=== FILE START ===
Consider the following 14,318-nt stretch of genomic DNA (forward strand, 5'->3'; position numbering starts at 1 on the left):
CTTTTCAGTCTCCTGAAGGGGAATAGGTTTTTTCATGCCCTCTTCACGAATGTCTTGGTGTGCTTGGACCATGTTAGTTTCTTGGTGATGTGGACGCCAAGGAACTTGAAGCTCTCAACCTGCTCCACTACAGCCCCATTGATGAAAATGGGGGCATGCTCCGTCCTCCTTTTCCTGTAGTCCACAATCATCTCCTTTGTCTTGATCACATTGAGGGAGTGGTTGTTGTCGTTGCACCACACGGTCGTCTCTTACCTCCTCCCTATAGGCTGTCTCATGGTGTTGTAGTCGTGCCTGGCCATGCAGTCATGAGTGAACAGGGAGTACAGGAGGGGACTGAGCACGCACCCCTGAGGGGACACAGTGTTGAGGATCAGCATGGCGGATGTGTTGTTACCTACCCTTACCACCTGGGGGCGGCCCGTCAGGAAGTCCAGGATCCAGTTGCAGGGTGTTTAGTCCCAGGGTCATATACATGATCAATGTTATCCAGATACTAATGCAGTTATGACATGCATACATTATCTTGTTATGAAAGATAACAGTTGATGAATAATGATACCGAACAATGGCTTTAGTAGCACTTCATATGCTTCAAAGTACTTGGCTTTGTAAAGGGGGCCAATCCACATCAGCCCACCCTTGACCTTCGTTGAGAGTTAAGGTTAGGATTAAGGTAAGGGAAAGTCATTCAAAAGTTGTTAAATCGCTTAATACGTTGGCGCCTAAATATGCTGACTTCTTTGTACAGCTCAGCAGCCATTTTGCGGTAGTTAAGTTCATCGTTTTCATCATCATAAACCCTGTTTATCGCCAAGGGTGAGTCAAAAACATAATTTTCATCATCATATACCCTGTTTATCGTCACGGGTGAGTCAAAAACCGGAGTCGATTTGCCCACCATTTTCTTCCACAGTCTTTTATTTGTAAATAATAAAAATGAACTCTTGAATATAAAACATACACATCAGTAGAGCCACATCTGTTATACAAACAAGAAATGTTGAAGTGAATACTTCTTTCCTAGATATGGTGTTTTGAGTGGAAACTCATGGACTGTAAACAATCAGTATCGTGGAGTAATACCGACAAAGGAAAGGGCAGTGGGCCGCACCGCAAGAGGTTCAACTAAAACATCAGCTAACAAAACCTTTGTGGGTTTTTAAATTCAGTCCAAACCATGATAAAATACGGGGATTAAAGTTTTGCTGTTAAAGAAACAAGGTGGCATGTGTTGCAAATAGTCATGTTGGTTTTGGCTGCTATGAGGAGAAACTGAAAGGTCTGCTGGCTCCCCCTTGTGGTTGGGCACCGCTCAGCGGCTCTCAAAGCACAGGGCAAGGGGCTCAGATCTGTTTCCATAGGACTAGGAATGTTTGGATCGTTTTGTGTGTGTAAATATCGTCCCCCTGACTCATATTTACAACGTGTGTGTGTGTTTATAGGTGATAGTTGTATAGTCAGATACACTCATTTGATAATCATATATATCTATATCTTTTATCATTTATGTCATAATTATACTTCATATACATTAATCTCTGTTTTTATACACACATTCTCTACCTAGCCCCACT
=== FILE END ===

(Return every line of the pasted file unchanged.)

Consider the following 14,318-nt stretch of genomic DNA (forward strand, 5'->3'; position numbering starts at 1 on the left):
CTTTTCAGTCTCCTGAAGGGGAATAGGTTTTTTCATGCCCTCTTCACGAATGTCTTGGTGTGCTTGGACCATGTTAGTTTCTTGGTGATGTGGACGCCAAGGAACTTGAAGCTCTCAACCTGCTCCACTACAGCCCCATTGATGAAAATGGGGGCATGCTCCGTCCTCCTTTTCCTGTAGTCCACAATCATCTCCTTTGTCTTGATCACATTGAGGGAGTGGTTGTTGTCGTTGCACCACACGGTCGTCTCTTACCTCCTCCCTATAGGCTGTCTCATGGTGTTGTAGTCGTGCCTGGCCATGCAGTCATGAGTGAACAGGGAGTACAGGAGGGGACTGAGCACGCACCCCTGAGGGGACACAGTGTTGAGGATCAGCATGGCGGATGTGTTGTTACCTACCCTTACCACCTGGGGGCGGCCCGTCAGGAAGTCCAGGATCCAGTTGCAGGGTGTTTAGTCCCAGGGTCATATACATGATCAATGTTATCCAGATACTAATGCAGTTATGACATGCATACATTATCTTGTTATGAAAGATAACAGTTGATGAATAATGATACCGAACAATGGCTTTAGTAGCACTTCATATGCTTCAAAGTACTTGGCTTTGTAAAGGGGGCCAATCCACATCAGCCCACCCTTGACCTTCGTTGAGAGTTAAGGTTAGGATTAAGGTAAGGGAAAGTCATTCAAAAGTTGTTAAATCGCTTAATACGTTGGCGCCTAAATATGCTGACTTCTTTGTACAGCTCAGCAGCCATTTTGCGGTAGTTAAGTTCATCGTTTTCATCATCATAAACCCTGTTTATCGCCAAGGGTGAGTCAAAAACATAATTTTCATCATCATATACCCTGTTTATCGTCACGGGTGAGTCAAAAACCGGAGTCGATTTGCCCACCATTTTCTTCCACAGTCTTTTATTTGTAAATAATAAAAATGAACTCTTGAATATAAAACATACACATCAGTAGAGCCACATCTGTTATACAAACAAGAAATGTTGAAGTGAATACTTCTTTCCTAGATATGGTGTTTTGAGTGGAAACTCATGGACTGTAAACAATCAGTATCGTGGAGTAATACCGACAAAGGAAAGGGCAGTGGGCCGCACCGCAAGAGGTTCAACTAAAACATCAGCTAACAAAACCTTTGTGGGTTTTTAAATTCAGTCCAAACCATGATAAAATACGGGGATTAAAGTTTTGCTGTTAAAGAAACAAGGTGGCATGTGTTGCAAATAGTCATGTTGGTTTTGGCTGCTATGAGGAGAAACTGAAAGGTCTGCTGGCTCCCCCTTGTGGTTGGGCACCGCTCAGCGGCTCTCAAAGCACAGGGCAAGGGGCTCAGATCTGTTTCCATAGGACTAGGAATGTTTGGATCGTTTTGTGTGTGTAAATATCGTCCCCCTGACTCATATTTACAACGTGTGTGTGTGTTTATAGGTGATAGTTGTATAGTCAGATACACTCATTTGATAATCATATATATCTATATCTTTTATCATTTATGTCATAATTATACTTCATATACATTAATCTCTGTTTTTATACACACATTCTCTACCTAGCCCCACT